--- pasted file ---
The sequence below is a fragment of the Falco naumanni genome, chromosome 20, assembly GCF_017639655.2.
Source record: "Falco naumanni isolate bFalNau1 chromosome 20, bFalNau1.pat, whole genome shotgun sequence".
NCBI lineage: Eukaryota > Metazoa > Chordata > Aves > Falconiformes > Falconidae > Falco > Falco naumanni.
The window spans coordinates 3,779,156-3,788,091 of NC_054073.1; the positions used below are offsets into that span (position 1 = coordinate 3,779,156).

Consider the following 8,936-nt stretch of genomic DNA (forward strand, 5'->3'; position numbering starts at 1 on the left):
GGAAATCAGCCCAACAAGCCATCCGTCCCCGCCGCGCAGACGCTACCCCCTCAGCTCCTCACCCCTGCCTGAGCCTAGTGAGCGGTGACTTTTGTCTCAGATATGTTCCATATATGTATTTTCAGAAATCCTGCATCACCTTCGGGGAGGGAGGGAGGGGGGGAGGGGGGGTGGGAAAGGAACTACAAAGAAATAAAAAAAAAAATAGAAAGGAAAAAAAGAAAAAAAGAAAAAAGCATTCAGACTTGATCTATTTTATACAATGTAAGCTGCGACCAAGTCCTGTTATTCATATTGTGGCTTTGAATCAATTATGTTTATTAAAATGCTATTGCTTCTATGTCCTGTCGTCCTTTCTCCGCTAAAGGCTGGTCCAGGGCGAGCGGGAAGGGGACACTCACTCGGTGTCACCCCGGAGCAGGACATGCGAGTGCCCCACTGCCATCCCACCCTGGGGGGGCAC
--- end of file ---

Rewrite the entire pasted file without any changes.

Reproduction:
The sequence below is a fragment of the Falco naumanni genome, chromosome 20, assembly GCF_017639655.2.
Source record: "Falco naumanni isolate bFalNau1 chromosome 20, bFalNau1.pat, whole genome shotgun sequence".
NCBI lineage: Eukaryota > Metazoa > Chordata > Aves > Falconiformes > Falconidae > Falco > Falco naumanni.
The window spans coordinates 3,779,156-3,788,091 of NC_054073.1; the positions used below are offsets into that span (position 1 = coordinate 3,779,156).

Consider the following 8,936-nt stretch of genomic DNA (forward strand, 5'->3'; position numbering starts at 1 on the left):
GGAAATCAGCCCAACAAGCCATCCGTCCCCGCCGCGCAGACGCTACCCCCTCAGCTCCTCACCCCTGCCTGAGCCTAGTGAGCGGTGACTTTTGTCTCAGATATGTTCCATATATGTATTTTCAGAAATCCTGCATCACCTTCGGGGAGGGAGGGAGGGGGGGAGGGGGGGTGGGAAAGGAACTACAAAGAAATAAAAAAAAAAATAGAAAGGAAAAAAAGAAAAAAAGAAAAAAGCATTCAGACTTGATCTATTTTATACAATGTAAGCTGCGACCAAGTCCTGTTATTCATATTGTGGCTTTGAATCAATTATGTTTATTAAAATGCTATTGCTTCTATGTCCTGTCGTCCTTTCTCCGCTAAAGGCTGGTCCAGGGCGAGCGGGAAGGGGACACTCACTCGGTGTCACCCCGGAGCAGGACATGCGAGTGCCCCACTGCCATCCCACCCTGGGGGGGCAC